Gibbets, not giblets. Giving thanks that certain practices have gone the way of the DoDo.

It was the last thing I expected to see. A Gibbet. In the hallway leading to the washrooms on the main floor of Mackenzie Hall. 

I was attending a conference there last week and I’m fairly certain that other than the staff, I was the only one who knew that the frame of black rings and chains hanging on the wall between the Men’s Room and the Ladies’ Room was a gibbet. This was a device used to publicly display the bodies of executed criminals.

Built as a courthouse in 1855 and goal (jail) Mackenzie Hall is one of the oldest structures still standing in Sandwich, the oldest part of Windsor. Now the Cultural Centre for the City of Windsor, it is used as a performing arts space, theatre, art gallery, meeting facility and a ballroom for private rentals and special events. It stands next door to the present city jail, and has a ghost or two.

This rather unusual piece of trivia was floating around in my brain is because we used to run creepy stories every October in our local history publication, “The (Walkerville) Times”. Here’s one about gibbeting that we found in an old book about Sandwich: The Township of Sandwich Past and Present, by Frederick Neal (1909)

“During the early part of Sandwich’s existence as a District or County seat, punishment was dealt out with a liberal hand. In those days the law read “Murderers, horse and sheep thieves shall be hung in some public thoroughfare and remain in full view of passersby until the flesh rot from their bones.” It is said that a woman and a man were gibbeted on the brow of the hill near Mill Street and known as Lot 4, East Russell Street [near the Duff-Baby House]. The crime for which they are said to have suffered for was murder.

During the time when the office of Sheriff was held by William Hands two young men, both of Chatham, (one colored and one white), were gibbeted on the brow of the hill on Russell Street, nearly opposite of what is known by the citizens as Cook’s Canal. At that time Bedford Street terminated at South Street and the public thoroughfare continued down South Street to Russell, down Russell for a short distance and then gradually ran towards the river until the River Road was reached along by the Pittsburgh Coal Company’s dock and fish hatchery at the intersection at McKee Road.

The iron frames, or “gibbets,” consisted of an iron bar, which when placed on the person to be punished reached from the back of the neck to his heels. To this perpendicular bar was clasped an iron ring which clasped the neck, another encircled the waist, while two others firmly held the ankles.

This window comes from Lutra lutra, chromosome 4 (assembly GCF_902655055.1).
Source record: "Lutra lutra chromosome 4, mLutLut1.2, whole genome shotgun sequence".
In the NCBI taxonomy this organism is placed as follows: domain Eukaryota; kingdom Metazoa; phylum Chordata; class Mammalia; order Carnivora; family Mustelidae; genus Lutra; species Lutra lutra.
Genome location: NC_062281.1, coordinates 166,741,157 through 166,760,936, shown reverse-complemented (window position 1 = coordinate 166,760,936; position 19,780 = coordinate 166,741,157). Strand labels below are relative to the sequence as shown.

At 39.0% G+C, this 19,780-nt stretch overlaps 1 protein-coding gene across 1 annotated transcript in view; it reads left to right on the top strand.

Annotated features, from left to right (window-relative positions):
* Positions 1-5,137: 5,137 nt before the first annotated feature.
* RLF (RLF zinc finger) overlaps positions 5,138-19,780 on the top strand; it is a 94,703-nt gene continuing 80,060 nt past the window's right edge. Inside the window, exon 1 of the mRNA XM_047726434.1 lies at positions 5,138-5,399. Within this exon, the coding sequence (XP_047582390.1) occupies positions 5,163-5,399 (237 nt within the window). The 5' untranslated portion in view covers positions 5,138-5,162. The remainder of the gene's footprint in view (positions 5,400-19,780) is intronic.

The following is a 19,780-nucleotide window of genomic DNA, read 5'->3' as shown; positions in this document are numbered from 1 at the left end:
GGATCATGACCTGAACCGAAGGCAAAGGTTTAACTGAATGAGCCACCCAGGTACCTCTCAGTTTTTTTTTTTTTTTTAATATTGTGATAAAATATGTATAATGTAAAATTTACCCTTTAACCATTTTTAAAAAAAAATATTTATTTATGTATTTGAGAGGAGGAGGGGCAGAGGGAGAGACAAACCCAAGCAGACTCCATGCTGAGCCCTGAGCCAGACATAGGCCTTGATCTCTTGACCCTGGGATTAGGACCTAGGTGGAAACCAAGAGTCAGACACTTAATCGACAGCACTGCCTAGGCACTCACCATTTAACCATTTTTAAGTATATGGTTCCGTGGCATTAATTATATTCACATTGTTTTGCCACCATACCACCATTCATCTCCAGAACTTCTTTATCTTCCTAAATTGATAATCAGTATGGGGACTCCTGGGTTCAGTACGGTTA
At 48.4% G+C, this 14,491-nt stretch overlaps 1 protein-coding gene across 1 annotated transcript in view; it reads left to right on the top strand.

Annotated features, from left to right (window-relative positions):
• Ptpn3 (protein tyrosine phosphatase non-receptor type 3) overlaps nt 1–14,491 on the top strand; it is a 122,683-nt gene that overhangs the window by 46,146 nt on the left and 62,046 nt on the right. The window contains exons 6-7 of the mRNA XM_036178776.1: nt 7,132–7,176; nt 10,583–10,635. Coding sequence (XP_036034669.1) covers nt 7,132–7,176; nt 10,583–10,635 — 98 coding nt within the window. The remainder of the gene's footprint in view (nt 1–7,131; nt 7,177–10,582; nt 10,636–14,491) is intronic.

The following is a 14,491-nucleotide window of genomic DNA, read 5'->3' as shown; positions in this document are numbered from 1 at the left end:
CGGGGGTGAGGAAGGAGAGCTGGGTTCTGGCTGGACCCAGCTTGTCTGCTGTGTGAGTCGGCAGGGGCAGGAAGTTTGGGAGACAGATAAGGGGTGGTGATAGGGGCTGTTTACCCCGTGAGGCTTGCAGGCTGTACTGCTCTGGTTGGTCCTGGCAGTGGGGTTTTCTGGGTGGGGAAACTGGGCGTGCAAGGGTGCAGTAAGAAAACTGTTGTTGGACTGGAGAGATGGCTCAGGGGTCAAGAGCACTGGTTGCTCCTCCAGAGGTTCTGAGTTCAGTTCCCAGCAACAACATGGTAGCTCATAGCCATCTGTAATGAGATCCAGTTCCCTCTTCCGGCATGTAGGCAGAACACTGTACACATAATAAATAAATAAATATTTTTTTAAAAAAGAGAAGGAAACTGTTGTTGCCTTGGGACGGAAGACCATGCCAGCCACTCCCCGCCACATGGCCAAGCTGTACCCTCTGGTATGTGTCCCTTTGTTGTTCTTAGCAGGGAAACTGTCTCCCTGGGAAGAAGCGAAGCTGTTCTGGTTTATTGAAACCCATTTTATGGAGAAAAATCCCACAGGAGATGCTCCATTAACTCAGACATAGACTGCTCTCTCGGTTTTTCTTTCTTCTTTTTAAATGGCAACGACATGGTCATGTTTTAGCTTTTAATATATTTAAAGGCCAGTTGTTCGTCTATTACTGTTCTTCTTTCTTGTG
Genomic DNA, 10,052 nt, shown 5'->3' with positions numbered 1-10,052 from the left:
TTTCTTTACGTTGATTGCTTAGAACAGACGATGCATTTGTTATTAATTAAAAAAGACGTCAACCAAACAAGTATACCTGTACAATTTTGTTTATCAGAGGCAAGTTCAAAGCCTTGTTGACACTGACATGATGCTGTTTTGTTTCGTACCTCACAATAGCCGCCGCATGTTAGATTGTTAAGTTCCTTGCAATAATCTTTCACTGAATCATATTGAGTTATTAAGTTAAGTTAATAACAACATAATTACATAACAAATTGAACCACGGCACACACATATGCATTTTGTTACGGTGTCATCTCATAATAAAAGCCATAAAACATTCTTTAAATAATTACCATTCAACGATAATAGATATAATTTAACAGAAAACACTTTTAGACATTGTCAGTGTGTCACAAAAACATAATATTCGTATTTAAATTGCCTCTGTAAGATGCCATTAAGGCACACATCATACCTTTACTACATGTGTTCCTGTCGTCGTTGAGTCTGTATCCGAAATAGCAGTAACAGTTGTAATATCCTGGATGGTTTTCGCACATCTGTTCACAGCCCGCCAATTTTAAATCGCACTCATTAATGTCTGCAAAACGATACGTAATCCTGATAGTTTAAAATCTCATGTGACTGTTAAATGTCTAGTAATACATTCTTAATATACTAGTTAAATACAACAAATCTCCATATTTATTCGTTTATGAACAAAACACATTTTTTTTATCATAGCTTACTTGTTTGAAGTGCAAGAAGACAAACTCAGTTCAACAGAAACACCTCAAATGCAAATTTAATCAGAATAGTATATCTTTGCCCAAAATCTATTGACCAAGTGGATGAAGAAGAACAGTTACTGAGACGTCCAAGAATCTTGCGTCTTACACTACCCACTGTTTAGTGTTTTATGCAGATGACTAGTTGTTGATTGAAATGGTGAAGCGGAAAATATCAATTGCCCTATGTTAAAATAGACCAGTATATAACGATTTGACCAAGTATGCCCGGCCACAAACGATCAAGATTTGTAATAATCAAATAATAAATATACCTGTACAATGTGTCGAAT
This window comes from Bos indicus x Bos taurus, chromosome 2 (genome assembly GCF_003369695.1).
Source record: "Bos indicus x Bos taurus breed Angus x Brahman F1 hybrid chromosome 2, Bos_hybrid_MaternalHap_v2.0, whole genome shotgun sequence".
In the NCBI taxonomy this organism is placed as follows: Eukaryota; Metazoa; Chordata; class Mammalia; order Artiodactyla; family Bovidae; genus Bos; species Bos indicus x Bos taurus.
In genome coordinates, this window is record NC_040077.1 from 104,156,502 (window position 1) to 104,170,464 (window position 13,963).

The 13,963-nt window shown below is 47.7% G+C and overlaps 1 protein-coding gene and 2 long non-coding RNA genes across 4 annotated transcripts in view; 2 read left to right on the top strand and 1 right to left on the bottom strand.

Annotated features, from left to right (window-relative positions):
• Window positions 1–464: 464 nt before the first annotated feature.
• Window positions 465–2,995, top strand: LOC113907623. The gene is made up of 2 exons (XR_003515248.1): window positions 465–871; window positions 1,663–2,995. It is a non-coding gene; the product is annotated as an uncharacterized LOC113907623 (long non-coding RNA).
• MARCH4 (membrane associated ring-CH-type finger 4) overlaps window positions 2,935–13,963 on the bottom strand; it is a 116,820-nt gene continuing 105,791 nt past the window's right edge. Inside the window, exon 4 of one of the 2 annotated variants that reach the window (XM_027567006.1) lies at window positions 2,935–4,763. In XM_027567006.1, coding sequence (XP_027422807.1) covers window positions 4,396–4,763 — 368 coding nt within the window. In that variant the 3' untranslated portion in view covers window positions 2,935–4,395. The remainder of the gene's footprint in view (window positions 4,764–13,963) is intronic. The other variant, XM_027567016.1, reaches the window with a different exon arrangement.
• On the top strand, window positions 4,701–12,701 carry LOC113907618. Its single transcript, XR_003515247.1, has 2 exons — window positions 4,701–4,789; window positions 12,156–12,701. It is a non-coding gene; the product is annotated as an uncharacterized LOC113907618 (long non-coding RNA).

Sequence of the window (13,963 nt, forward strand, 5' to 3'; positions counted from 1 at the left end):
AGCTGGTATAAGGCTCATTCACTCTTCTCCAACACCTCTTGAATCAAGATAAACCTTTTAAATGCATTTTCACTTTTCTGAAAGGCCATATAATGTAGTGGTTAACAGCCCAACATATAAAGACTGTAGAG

The “gibbets” stood on an elevation overlooking the road. This big-boting made a great commotion in the neighborhood, and the exposed remains became so offensive as to excite the strongest opposition to the law.” The dreadful smelling things must be cut down and buried,” was the cry. But who was to do it? Such an action would be in defiance of law and might bring unknown severity upon the heads of the people who interfered. There seem to have been few brave enough to attempt the noisome work.

Sheriff Hands was a man of courage and decision, a conspicuous character that rode about mounted on a strikingly white horse.

One dark night during the heat of the argument regarding the occupants of the gibbets, a white horse was seen in the immediate neighbour-hood of the gibbets, and next morning not a sight was to be seen of bodies. No arrests were made and the worthy sheriff refused to talk on the subject and took no action to discover the person or persons who defied the law.

In 1889, the property on which the bodies of these two men were buried was purchased by Calvin Cook and made into a gravel pit. One day while the labourers were engaged in digging they came upon a quantity of bones and iron frames. The writer, hearing of this discovery, visited the gravel pit and succeeded in saving and securing the complete skeleton of one of the men and the gibbeting irons in which it was enclosed. The discovery and a complete history of the incidents was published in columns of the Windsor Record at that time.

A day or two afterwards Calvin Cook, the owner of the property, demanded possession of them and the writer very reluctantly gave them up. These “irons” have since passed on to other hands.”

(And now you also know why there was a school called William Hands.)

Here’s where I learned about those grand old days of gibbeting:

About Elaine Weeks

How history was taught in my day: memorize lots of boring dates and facts, watch corny old black & white history films. There was one bright spot, however. Grade 9 history at Walkerville Collegiate with Miss Falls (Georgina) when she taught a section on local history and took us on a field trip to explore some of Windsor's built heritage. Due to a series of peculiar events, celebrating local history became part of my business. My company, Walkerville Publishing Inc., (partner is Chris Edwards) launched "The Walkerville Times" in 1999 and we produced 61 issues - the last in 2016. In 2004, we began producing local history books; that year we released "Best of The Times Magazine". Our current titles include 5000 Ways You Know You're From Detroit, 500 Ways You Know You're From Windsor, Walkerville - Whisky Town Extraordinaire, and Windsor Then - A Pictorial Essay of Windsor's Glorious Past. I also wrote a novel, Time Trespasser, that blends time travel with local history. I am working on a sequel. I am a writer, editor, blogger, photographer, mother, wife, sister, activist, traveller, gardener, knitter, glass is nearly full person.
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